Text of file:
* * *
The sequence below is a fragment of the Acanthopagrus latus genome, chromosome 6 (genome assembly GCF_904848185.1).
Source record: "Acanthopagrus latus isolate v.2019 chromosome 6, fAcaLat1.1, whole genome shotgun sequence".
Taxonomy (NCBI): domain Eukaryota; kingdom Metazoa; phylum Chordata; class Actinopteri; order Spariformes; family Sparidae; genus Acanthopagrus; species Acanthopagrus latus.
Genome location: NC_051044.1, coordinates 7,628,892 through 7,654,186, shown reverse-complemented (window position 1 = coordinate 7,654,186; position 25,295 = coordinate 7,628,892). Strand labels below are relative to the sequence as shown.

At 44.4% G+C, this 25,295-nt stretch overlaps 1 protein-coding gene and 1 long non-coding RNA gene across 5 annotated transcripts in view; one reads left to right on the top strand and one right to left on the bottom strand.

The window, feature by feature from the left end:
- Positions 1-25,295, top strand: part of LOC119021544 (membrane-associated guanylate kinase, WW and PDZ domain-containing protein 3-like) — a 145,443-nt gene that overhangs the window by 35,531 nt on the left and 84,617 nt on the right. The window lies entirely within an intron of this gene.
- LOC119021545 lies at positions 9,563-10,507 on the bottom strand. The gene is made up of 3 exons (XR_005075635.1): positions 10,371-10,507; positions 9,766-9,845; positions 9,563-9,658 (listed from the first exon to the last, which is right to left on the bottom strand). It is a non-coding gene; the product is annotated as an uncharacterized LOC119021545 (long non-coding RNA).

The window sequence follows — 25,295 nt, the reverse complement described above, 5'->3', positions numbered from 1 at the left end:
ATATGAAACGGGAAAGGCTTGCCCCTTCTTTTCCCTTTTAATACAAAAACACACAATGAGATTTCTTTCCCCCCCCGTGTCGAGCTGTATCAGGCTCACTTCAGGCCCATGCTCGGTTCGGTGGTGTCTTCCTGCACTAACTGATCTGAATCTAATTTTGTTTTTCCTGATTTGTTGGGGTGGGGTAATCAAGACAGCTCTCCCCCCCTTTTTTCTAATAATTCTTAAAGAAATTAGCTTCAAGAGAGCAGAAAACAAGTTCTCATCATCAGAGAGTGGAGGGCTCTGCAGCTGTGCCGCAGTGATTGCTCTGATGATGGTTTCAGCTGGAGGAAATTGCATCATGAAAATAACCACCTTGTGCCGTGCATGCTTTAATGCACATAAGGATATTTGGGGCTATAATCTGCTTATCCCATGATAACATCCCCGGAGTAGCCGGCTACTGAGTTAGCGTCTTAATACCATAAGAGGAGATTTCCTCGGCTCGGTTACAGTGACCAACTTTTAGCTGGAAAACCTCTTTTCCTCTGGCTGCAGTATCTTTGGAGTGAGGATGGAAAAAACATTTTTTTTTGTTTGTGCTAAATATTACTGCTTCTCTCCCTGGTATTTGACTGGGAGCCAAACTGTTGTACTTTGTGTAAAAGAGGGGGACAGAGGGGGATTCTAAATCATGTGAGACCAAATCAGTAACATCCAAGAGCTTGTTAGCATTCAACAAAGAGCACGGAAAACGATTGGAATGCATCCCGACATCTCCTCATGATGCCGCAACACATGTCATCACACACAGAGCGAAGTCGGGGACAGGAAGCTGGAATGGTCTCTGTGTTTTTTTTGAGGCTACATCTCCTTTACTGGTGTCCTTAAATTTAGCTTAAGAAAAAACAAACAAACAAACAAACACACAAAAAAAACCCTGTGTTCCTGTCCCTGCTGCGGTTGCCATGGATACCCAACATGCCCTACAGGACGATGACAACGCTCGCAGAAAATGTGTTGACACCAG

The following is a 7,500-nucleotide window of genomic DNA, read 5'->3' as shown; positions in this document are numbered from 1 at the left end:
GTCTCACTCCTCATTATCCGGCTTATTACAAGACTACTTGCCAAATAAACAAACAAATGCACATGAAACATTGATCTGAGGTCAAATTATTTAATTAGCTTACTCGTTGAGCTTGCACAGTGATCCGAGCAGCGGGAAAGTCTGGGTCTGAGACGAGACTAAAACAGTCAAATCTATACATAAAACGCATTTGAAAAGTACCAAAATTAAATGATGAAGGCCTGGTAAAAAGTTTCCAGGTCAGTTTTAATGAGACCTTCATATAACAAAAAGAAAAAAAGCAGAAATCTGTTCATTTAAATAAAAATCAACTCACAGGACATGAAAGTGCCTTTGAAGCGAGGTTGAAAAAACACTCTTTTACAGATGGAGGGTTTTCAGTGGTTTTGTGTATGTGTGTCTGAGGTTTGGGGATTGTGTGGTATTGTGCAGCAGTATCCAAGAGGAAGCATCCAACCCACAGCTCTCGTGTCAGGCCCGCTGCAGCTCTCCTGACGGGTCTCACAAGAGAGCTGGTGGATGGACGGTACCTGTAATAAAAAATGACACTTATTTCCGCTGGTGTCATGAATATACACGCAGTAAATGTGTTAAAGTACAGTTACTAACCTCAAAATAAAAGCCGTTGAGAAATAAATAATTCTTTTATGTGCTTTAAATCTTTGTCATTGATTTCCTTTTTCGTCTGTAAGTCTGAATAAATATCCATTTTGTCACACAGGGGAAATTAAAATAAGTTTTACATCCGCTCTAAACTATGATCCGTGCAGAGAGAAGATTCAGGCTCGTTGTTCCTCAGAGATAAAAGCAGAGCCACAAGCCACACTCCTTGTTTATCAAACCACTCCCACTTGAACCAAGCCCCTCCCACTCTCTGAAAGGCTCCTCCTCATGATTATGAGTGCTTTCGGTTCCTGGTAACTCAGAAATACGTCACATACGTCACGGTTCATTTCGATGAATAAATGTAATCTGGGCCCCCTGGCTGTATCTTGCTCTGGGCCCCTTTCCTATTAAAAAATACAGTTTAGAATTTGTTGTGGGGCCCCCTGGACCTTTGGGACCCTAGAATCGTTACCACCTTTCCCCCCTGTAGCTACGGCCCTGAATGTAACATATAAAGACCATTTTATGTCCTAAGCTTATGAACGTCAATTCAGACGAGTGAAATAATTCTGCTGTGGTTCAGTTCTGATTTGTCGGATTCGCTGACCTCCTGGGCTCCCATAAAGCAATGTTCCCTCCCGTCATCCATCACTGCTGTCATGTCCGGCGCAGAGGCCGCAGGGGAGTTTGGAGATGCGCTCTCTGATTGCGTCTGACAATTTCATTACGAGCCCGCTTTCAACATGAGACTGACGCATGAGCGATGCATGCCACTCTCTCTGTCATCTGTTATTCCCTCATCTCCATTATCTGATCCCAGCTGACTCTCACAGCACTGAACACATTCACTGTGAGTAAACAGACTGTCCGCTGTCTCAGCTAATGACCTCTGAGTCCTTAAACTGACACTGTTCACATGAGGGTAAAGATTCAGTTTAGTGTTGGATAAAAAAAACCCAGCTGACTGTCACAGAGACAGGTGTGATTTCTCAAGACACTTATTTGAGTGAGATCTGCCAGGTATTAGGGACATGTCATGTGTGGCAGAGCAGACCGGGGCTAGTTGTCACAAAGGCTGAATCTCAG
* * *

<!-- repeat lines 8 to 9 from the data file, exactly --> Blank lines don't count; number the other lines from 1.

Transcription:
- LOC119021545 lies at positions 9,563-10,507 on the bottom strand. The gene is made up of 3 exons (XR_005075635.1): positions 10,371-10,507; positions 9,766-9,845; positions 9,563-9,658 (listed from the first exon to the last, which is right to left on the bottom strand). It is a non-coding gene; the product is annotated as an uncharacterized LOC119021545 (long non-coding RNA).

The window sequence follows — 25,295 nt, the reverse complement described above, 5'->3', positions numbered from 1 at the left end: